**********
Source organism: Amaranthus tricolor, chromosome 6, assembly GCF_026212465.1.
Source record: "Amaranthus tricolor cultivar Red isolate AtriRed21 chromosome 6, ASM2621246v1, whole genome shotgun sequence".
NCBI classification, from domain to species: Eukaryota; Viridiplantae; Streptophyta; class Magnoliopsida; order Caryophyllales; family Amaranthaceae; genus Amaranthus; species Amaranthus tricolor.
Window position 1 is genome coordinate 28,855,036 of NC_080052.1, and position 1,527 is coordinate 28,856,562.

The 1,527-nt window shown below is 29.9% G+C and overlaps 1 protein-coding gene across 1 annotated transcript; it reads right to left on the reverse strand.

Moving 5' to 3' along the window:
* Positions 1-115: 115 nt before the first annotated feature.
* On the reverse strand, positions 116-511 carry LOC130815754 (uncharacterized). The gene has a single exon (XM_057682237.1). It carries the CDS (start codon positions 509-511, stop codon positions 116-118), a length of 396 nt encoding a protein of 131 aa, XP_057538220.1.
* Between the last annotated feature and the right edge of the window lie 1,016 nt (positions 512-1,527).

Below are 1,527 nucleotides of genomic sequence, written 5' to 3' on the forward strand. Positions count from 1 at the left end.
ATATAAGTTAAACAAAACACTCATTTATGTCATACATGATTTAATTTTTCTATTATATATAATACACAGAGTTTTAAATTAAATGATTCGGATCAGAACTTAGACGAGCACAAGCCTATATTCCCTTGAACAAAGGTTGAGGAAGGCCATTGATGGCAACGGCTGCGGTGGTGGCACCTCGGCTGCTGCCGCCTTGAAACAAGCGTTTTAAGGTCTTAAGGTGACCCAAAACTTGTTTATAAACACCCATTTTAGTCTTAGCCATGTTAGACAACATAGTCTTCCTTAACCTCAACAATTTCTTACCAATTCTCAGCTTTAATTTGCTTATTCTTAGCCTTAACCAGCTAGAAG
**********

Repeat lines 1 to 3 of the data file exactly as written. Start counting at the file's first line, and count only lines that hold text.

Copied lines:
Source organism: Amaranthus tricolor, chromosome 6, assembly GCF_026212465.1.
Source record: "Amaranthus tricolor cultivar Red isolate AtriRed21 chromosome 6, ASM2621246v1, whole genome shotgun sequence".
NCBI classification, from domain to species: Eukaryota; Viridiplantae; Streptophyta; class Magnoliopsida; order Caryophyllales; family Amaranthaceae; genus Amaranthus; species Amaranthus tricolor.